Tuesday, April 17, 2012

The Most Important Job

I know she's apologized, but Hilary Rosen's statement about Ann Romney never having worked a day in her life is something I need to comment on.

We have 6 children, including our youngest 2 who were adopted from Ukraine. I've lived with the results of children being raised without parents.  An orphanage is an extreme setting.
No parents ever.
At all.
But are we in the US much better?


Children are being raised in situations similar to orphanages in America.  We call it daycare.

Before you start throwing tomatoes, hear me out. I know that sometimes moms have to go to work.  Believe me!  I'm a single mom.  I am working.  But I was not single when my children were younger, and my husband was able to provide for us financially, so I had the blessing of staying home and WORKING WITH MY CHILDREN. And it was work!  I know full well that not everyone can do this.  Sometimes Moms and Dads both have to bring home paychecks so the children can eat, wear clothes, and sleep in warm beds.  When this is the case, this is the right things to do.

Imagine with me for a minute how much stronger this country and world would be if Moms chose to spend more time with their children.  How much less would bullying hurt if the child was secure in his home life? How much less skin would be showing on teen (and younger) girls' bodies if Mom and dad were there more? How much lower would our crime rates be? I'm not saying having Mom home will fix all of these problems.  But I am saying having Mom gone too much contributes to them.

Far too often, parents drop the kids at daycare and head out to the easier world of paychecks, accolades, and respect, while leaving the more important (but less fun) job of raising their children to rotating daycare workers paid minimum wage.

Let me share a few things I've learned from raising my adopted children who suffer from Reactive Attachment Disorder and other psychological problems resulting from their time without parents.

In the first 3 months of life, while babies seem to be unaware of the world, they are learning what it means to be human.
--They hear human voices, associate them with human contact and interactions and grow connections in their brains that allow them to understand language and human interactions. These are the first inklings of the ability to love.
--People mimic baby's facial expressions and baby learns that a sad facial expression goes with that sad feeling she has.  A happy face goes with that happy feeling.  Later, when she sees these expressions on others, the corresponding feelings are triggered. These are the roots of empathy.
--Even the rocking motion in Mom's arms stimulates vestibular nerves needed for language development.  (Did you know rocking helps babies learn to talk and eventually get higher SAT verbal scores?  I didn't either- until I was raising a child who wasn't rocked.)

By three months old, a child who has not experienced enough of these necessary human interactions can develop Reactive Attachment Disorder.  This is not small.  (understatement)  Not reversible.  (under normal circumstances) And not something any child should ever have to experience.

"But"- I can hear you saying- "daycare isn't an orphanage!"  You're right.  It's only a little like an orphanage.  Like chewing on a crib painted with lead-based paint only gives your child a little dose of lead.  It probably won't lead to full-blown attachment disorder.  But it often leads to insecure attachments.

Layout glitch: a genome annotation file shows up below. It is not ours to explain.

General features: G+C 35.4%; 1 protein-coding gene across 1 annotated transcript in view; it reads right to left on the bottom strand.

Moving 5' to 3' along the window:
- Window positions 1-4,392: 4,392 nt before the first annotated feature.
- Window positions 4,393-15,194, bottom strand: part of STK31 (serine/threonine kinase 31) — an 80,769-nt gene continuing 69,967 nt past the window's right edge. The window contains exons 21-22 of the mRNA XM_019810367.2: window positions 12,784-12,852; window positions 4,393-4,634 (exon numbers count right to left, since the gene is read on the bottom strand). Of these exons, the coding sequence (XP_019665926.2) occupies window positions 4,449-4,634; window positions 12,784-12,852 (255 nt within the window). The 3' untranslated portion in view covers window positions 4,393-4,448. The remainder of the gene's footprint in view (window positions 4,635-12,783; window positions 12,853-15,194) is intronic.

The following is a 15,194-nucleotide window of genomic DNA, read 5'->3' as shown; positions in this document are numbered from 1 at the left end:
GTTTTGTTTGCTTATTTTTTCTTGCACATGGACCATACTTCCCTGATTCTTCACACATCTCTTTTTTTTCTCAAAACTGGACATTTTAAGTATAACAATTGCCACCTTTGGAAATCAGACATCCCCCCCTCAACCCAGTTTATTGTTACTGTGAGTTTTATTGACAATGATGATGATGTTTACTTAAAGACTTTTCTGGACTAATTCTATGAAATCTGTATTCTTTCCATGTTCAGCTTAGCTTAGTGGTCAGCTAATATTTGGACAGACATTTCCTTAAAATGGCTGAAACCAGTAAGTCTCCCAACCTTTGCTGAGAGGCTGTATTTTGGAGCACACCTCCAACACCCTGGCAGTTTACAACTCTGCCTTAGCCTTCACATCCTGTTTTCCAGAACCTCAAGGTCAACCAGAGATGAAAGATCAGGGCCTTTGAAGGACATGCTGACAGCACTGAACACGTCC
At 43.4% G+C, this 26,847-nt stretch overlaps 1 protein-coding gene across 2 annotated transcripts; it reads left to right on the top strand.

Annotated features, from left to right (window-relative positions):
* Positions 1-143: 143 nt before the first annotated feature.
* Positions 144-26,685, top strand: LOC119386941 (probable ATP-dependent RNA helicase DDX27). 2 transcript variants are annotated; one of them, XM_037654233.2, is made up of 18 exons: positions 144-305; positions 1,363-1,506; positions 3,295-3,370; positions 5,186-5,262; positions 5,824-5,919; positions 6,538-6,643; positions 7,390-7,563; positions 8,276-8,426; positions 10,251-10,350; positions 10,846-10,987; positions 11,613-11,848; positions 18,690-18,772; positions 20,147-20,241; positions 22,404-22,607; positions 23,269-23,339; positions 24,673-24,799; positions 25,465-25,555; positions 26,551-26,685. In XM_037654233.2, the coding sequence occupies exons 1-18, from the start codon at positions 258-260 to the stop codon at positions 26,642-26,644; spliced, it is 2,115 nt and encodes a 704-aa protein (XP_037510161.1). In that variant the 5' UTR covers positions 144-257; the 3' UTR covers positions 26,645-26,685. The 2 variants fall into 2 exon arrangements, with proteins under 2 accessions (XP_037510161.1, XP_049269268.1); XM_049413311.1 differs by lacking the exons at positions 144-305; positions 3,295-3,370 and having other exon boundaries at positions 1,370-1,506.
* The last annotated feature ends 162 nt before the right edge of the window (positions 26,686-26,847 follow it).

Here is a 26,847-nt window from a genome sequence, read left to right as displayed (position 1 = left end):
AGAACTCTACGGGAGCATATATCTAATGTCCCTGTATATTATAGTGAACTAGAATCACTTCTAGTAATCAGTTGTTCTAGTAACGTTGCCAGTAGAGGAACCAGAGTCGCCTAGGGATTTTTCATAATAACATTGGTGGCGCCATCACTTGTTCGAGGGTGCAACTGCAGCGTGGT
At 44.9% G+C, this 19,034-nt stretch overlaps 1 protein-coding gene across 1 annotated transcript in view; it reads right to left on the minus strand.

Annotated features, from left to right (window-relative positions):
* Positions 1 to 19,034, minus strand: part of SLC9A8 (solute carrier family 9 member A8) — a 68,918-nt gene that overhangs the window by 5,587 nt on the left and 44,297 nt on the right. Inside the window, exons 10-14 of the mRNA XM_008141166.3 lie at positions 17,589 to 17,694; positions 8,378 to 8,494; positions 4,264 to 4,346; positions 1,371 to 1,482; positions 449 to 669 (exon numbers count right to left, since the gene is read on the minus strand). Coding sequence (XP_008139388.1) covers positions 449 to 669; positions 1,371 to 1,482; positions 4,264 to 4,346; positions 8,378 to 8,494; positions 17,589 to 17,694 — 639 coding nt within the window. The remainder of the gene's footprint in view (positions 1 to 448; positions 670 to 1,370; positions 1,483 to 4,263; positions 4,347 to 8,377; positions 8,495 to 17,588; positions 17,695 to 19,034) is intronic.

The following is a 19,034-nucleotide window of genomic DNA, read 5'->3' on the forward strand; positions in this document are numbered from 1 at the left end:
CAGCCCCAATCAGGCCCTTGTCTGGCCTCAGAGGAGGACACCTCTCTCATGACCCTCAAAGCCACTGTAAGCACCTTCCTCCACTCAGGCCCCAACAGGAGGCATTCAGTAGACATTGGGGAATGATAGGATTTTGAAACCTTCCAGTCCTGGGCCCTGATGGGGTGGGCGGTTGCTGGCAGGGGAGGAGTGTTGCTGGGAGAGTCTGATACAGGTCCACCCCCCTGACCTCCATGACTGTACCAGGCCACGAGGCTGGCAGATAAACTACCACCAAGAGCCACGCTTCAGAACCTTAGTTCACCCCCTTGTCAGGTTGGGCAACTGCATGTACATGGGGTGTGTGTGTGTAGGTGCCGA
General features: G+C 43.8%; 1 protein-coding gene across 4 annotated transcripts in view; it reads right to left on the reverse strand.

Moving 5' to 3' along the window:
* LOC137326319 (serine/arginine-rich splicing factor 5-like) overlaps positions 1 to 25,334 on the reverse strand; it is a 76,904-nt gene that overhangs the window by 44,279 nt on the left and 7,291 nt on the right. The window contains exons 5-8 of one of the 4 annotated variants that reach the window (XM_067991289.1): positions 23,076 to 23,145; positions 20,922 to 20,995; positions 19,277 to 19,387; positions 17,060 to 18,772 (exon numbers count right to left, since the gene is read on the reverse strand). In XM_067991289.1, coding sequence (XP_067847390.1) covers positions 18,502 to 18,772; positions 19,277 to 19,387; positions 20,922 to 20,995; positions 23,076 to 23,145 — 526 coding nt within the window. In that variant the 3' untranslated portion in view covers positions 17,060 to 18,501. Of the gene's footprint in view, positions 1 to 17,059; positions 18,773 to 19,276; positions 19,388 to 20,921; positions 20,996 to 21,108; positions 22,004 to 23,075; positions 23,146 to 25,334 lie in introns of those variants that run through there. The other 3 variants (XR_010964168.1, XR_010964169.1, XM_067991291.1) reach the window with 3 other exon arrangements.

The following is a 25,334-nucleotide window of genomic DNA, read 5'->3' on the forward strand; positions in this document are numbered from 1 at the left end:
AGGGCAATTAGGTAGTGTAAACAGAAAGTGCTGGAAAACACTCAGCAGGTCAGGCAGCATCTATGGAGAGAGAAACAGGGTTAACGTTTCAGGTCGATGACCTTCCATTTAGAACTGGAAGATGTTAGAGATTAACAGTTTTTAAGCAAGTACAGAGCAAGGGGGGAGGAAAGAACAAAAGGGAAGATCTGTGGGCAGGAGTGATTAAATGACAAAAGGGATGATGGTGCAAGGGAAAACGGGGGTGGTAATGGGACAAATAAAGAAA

Children-- especially very young children-- need one consistent care-giver they can bond with.  Without this, they pass the window of opportunity for growing connections in their brain to form loving relationships.

But what about older children?  Does it make a difference if Mom is there when they get up from their naps? Come home from school? Get ready for their date? Come home from college?

Yes! We know this.  We all remember times when we wished our parents had been there for us. Quality time is hard to get without a good quantity of time to work with.  Too often we look down on the women who chose to give up money and power to bring healthy, well-adjusted people into adulthood.

So, if Mom doesn't have to be gone regularly, I firmly believe she should be doing the hardest and most important job on earth.  Raising people.  And let's face it, Ann Romney did not need to be working to support her family financially.  She took the road less traveled (these days) and much less respected, to do the job that has the best chance of saving this world.  She raised people.

Domestic Engineers are needed all over this world!  Please express appreciation for women (and men) doing the most important jobs that will ever be done.

2 comments:

Cindy Watson said...

One of my biggest struggles with going back to work after so many years is the perception that work is where important things happen, social, etc. And home stuff is devalued. I am driven crazy by this attitude when I need to be "at the office" so that I'm "available" but there is nothing for me to do or I can finish the work in an hour and have to be there all day. DON'T THIS PEOPLE REALIZE I COULD BE DOING STUFF WITH MY KIDS RIGHT NOW?!?! No they don't the concept anyone would want to spend the majority of time with their kids is foreign.

Barbara said...

Well said Rebecca!
Cindy, yes, so hard for you all. It is sad that the world doesn't realize that teens can need their mom as much as 2 year olds. And I hope that work will settle down and they realize that you can be available from home as quickly as you can be available from the office.
(((hugs))) to all